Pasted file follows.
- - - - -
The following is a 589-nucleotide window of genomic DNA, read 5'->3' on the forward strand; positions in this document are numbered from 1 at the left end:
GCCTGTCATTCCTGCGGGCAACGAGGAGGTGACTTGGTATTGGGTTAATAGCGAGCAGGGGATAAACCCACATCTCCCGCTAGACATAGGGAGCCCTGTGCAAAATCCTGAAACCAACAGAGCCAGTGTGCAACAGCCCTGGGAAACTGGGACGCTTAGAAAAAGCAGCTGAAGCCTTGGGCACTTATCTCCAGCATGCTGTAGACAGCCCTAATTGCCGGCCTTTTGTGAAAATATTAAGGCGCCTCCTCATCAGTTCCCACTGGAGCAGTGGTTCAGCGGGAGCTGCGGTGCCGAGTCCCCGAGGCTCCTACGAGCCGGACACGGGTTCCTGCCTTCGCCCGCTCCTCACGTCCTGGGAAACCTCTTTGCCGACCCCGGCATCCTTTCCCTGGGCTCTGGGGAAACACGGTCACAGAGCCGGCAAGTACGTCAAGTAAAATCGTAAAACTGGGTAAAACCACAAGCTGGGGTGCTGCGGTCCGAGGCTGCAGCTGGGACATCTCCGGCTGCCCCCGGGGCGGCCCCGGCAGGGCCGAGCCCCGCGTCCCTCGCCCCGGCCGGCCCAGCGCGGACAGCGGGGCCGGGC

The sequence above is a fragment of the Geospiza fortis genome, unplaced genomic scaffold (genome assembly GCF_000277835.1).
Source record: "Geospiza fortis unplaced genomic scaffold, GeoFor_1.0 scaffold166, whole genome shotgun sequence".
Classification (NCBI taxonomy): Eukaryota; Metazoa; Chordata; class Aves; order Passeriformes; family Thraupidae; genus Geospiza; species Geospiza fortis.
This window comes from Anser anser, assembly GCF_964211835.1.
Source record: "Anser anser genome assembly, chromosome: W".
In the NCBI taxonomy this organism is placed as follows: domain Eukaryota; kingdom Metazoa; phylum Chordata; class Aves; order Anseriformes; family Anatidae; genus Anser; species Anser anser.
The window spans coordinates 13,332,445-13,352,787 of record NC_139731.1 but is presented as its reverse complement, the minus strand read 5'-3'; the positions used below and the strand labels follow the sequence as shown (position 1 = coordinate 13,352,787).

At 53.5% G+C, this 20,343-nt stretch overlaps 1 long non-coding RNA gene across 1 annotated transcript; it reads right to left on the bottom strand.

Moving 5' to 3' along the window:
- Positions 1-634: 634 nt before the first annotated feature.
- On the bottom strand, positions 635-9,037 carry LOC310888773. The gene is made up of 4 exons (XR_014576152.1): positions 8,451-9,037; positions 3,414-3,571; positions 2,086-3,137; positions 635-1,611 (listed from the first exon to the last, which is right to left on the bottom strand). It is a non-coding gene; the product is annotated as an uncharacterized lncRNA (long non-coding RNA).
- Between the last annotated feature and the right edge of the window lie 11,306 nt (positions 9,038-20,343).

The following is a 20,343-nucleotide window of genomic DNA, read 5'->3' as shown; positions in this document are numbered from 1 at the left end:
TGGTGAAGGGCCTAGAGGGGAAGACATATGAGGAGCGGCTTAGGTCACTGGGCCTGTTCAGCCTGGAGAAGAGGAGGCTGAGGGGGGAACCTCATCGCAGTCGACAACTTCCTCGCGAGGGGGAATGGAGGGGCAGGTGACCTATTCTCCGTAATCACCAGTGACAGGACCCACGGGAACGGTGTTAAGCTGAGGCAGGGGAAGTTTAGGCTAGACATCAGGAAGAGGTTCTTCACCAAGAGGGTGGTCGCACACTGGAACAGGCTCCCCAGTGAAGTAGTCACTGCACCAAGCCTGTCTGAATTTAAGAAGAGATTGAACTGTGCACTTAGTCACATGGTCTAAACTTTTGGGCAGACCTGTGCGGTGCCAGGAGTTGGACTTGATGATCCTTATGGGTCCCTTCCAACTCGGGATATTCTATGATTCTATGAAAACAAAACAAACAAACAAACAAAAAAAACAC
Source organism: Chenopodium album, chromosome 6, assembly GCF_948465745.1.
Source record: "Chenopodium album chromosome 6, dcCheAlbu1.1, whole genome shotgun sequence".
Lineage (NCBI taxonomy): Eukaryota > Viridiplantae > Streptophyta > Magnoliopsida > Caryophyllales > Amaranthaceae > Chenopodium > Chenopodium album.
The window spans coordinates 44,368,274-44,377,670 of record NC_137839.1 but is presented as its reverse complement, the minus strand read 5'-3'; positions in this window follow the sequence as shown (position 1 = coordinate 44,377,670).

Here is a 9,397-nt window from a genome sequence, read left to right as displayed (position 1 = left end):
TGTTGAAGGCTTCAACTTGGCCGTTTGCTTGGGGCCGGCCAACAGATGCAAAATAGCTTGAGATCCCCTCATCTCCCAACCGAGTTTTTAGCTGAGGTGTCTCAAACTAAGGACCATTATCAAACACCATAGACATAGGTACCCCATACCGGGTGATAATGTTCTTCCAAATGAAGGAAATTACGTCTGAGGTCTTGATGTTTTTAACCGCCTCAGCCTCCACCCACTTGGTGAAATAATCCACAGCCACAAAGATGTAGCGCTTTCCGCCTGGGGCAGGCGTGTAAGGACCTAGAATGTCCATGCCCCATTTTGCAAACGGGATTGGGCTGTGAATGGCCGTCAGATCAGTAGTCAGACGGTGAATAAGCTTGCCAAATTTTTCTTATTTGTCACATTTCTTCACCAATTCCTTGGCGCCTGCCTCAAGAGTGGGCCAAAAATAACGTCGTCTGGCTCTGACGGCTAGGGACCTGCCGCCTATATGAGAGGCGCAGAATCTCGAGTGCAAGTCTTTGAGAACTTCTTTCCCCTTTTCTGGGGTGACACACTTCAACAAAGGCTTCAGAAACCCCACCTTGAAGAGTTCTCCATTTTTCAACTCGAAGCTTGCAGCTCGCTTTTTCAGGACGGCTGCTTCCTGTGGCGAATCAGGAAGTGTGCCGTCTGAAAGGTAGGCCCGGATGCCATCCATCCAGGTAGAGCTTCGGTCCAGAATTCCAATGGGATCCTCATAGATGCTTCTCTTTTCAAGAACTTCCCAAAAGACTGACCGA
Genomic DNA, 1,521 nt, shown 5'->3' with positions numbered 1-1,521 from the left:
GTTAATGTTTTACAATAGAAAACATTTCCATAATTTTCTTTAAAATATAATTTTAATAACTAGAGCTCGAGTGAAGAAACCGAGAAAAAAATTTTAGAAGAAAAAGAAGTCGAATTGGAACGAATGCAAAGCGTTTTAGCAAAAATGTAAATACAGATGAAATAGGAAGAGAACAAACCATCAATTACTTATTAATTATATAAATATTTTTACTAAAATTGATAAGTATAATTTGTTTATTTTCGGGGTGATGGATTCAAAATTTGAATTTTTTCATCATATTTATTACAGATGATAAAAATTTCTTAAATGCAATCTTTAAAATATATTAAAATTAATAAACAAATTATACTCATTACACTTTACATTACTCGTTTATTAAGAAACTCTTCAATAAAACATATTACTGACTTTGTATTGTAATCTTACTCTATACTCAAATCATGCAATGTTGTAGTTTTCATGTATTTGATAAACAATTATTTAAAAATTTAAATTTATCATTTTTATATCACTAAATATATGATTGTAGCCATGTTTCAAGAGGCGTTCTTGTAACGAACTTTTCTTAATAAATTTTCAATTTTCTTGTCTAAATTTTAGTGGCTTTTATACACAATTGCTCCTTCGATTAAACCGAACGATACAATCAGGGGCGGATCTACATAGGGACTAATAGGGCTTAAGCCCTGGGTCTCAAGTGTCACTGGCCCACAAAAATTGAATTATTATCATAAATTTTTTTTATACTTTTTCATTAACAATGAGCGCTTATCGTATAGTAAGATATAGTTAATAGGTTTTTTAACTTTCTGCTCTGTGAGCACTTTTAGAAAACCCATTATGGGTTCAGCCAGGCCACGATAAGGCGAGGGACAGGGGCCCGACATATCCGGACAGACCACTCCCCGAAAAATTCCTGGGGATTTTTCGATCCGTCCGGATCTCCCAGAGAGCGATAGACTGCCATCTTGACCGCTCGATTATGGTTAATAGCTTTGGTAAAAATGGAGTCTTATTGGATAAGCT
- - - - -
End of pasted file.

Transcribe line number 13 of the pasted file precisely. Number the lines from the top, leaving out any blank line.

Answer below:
- On the bottom strand, positions 635-9,037 carry LOC310888773. The gene is made up of 4 exons (XR_014576152.1): positions 8,451-9,037; positions 3,414-3,571; positions 2,086-3,137; positions 635-1,611 (listed from the first exon to the last, which is right to left on the bottom strand). It is a non-coding gene; the product is annotated as an uncharacterized lncRNA (long non-coding RNA).